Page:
A week or two after that episode, a mentor of mine was sharing a passage from 1 Chronicles 4:27 with a group of pastors of which I was part. It was about Shimei from the tribe of Simeon being fruitful, but because his brothers weren’t that fruitful, the entire tribe of Simeon remained small, especially compared to the tribe of Judah. My mentor went on to exhort us to become strong leaders pastoring strong churches so that no “tribe” from the Body of Christ would remain small and weak, but every local church would become as strong and numerous as Judah. That devotional message hit me like a ton of bricks! It was the confirmation that God was indeed calling me to help equip, train, and mentor  in whatever way I can my fellow pastors specifically and the Body of Christ generally.

Further confirmation of that new “calling” came quickly. Out of the blue, a pastor friend of mine in Antique, who is the head of the ministerial fellowship there, invited me go to their province to conduct training programs for pastors. He certainly did not know how the Lord was dealing with me during that time.

Another confirmation was the open door in Camarines Sur. In 2009 my two Associate Pastors and some members went on a local mission exposure trip to that province. When they came back, they told me that I should consider going there to help train pastors. I plan to do this in 2010.

I believe the Lord will open more doors for me in the future especially since I have a church member who works for a Christian non-government organization (NGO). She promised to connect me with many pastors in far-away and desolate places so that they too can be trained and equipped in the Lord’s vineyard.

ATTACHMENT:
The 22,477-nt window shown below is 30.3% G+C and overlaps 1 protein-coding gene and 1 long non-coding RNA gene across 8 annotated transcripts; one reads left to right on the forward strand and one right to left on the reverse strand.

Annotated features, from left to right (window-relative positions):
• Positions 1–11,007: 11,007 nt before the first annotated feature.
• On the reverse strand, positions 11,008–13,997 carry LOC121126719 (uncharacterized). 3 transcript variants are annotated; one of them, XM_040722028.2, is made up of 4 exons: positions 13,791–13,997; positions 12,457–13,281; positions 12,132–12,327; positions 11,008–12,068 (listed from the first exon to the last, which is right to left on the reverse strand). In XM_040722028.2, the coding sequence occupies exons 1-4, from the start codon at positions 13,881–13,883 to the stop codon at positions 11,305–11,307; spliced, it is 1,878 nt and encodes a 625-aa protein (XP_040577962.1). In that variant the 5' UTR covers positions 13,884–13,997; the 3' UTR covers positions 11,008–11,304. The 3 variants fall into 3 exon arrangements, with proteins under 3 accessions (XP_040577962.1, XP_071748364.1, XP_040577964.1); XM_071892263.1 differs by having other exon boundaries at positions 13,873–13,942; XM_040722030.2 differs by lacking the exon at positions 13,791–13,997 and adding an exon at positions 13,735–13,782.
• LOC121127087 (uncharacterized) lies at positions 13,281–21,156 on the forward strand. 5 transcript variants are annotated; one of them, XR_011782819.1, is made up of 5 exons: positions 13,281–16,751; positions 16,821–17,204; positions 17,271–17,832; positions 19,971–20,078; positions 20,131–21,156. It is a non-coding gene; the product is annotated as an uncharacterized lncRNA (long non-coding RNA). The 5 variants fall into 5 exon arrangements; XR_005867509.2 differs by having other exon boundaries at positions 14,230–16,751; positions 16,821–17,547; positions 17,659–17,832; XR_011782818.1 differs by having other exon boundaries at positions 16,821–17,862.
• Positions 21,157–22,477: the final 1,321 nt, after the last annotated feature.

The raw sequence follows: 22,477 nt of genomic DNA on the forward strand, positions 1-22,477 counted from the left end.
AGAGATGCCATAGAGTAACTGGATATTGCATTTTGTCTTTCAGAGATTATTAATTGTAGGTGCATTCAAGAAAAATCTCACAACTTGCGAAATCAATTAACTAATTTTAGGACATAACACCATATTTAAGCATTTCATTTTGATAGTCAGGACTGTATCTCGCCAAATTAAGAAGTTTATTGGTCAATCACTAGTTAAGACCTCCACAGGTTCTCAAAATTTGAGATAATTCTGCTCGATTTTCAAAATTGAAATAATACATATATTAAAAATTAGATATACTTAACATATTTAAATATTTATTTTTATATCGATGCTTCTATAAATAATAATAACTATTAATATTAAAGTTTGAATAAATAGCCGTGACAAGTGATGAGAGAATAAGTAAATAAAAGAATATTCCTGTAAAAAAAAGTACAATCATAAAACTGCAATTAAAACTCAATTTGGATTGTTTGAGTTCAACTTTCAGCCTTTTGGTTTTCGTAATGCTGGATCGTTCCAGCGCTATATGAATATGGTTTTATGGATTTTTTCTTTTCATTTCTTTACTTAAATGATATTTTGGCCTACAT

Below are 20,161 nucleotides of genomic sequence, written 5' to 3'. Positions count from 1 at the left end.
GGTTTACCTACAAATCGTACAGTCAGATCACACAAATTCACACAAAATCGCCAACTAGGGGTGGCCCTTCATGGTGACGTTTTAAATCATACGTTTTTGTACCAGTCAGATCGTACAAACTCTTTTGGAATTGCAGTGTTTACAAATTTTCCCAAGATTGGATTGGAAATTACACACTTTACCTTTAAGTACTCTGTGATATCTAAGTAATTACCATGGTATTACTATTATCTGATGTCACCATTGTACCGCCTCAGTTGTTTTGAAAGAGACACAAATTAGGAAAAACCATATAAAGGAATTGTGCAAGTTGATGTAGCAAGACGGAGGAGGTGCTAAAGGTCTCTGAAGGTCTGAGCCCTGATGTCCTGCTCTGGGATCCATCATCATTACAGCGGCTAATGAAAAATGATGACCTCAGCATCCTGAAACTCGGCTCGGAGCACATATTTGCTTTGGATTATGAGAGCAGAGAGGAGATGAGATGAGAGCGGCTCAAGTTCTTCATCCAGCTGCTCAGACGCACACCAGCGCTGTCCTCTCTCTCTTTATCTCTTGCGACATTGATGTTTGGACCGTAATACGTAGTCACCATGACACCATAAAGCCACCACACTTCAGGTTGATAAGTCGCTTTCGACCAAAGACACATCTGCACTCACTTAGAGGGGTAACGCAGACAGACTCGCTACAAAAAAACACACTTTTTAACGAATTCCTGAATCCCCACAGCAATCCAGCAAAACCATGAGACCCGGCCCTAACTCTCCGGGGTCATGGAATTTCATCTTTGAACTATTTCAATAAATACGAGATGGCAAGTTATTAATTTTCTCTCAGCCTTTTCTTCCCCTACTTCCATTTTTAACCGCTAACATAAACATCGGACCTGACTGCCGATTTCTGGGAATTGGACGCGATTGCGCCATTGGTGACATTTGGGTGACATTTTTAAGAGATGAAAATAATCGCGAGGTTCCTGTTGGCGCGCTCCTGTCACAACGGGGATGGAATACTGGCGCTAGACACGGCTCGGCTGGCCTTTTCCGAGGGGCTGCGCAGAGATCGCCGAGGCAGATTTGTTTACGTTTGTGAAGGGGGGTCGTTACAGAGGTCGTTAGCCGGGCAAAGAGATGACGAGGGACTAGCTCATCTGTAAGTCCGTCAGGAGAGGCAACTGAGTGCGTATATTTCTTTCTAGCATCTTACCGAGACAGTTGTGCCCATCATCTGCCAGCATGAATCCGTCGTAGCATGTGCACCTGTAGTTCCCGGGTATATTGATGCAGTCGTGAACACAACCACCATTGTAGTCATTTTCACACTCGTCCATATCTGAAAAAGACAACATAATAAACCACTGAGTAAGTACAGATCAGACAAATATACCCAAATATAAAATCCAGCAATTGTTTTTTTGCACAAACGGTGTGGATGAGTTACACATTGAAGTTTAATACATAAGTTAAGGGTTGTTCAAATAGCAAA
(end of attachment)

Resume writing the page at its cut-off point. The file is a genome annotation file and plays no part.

When God confirms a vision, He himself opens doors that no one can shut!

 Back To ISOT

The funny thing about all this training stuff is that it led me back to ISOT.

I have an accountability group with six of my fellow ISOT alumni. This deserves a story of its own. But for now, let me just share that during one of our meetings, Pastor Kenny Garcia sat in. I shared a little bit of what the Lord has put into my heart regarding helping to equip fellow pastors who lack formal pastoral training. Pastor Kenny, who happens to be the Luzon Coordinator of Foundations for Christian Leadership (FCL), ISOT’s training arm specifically targeted to pastors and church leaders who have not gone to seminary, told me, “Why not start out by helping with FCL?” I told him I would consider it. I eventually agreed to teach 27 inmates at the New Bilibid Prison in Muntinlupa on the course ‘’Biblical Preaching’’.